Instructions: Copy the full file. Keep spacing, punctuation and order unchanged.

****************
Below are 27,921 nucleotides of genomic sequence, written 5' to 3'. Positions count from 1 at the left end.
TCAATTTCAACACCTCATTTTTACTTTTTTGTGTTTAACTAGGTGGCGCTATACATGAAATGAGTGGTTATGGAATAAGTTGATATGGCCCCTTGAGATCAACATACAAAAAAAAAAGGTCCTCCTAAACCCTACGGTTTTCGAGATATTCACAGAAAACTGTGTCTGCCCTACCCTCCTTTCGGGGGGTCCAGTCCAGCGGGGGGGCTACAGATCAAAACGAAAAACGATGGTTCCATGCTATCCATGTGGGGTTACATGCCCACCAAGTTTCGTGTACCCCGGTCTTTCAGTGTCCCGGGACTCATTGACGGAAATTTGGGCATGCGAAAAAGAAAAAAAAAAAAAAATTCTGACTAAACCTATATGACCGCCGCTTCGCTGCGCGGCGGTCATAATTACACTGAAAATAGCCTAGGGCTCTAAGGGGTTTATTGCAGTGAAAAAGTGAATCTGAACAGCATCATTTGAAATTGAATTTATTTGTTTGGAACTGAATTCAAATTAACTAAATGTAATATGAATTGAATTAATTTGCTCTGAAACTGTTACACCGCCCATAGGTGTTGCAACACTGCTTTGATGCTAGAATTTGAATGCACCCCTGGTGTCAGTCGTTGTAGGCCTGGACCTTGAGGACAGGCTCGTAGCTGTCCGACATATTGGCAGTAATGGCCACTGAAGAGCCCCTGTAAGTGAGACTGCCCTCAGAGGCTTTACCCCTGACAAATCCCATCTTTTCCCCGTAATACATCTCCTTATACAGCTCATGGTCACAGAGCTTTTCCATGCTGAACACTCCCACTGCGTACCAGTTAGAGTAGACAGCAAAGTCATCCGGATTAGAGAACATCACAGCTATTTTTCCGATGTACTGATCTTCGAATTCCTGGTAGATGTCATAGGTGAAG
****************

Below are 27,921 nucleotides of genomic sequence, written 5' to 3'. Positions count from 1 at the left end.
TCAATTTCAACACCTCATTTTTACTTTTTTGTGTTTAACTAGGTGGCGCTATACATGAAATGAGTGGTTATGGAATAAGTTGATATGGCCCCTTGAGATCAACATACAAAAAAAAAAGGTCCTCCTAAACCCTACGGTTTTCGAGATATTCACAGAAAACTGTGTCTGCCCTACCCTCCTTTCGGGGGGTCCAGTCCAGCGGGGGGGCTACAGATCAAAACGAAAAACGATGGTTCCATGCTATCCATGTGGGGTTACATGCCCACCAAGTTTCGTGTACCCCGGTCTTTCAGTGTCCCGGGACTCATTGACGGAAATTTGGGCATGCGAAAAAGAAAAAAAAAAAAAAATTCTGACTAAACCTATATGACCGCCGCTTCGCTGCGCGGCGGTCATAATTACACTGAAAATAGCCTAGGGCTCTAAGGGGTTTATTGCAGTGAAAAAGTGAATCTGAACAGCATCATTTGAAATTGAATTTATTTGTTTGGAACTGAATTCAAATTAACTAAATGTAATATGAATTGAATTAATTTGCTCTGAAACTGTTACACCGCCCATAGGTGTTGCAACACTGCTTTGATGCTAGAATTTGAATGCACCCCTGGTGTCAGTCGTTGTAGGCCTGGACCTTGAGGACAGGCTCGTAGCTGTCCGACATATTGGCAGTAATGGCCACTGAAGAGCCCCTGTAAGTGAGACTGCCCTCAGAGGCTTTACCCCTGACAAATCCCATCTTTTCCCCGTAATACATCTCCTTATACAGCTCATGGTCACAGAGCTTTTCCATGCTGAACACTCCCACTGCGTACCAGTTAGAGTAGACAGCAAAGTCATCCGGATTAGAGAACATCACAGCTATTTTTCCGATGTACTGATCTTCGAATTCCTGGTAGATGTCATAGGTGAAG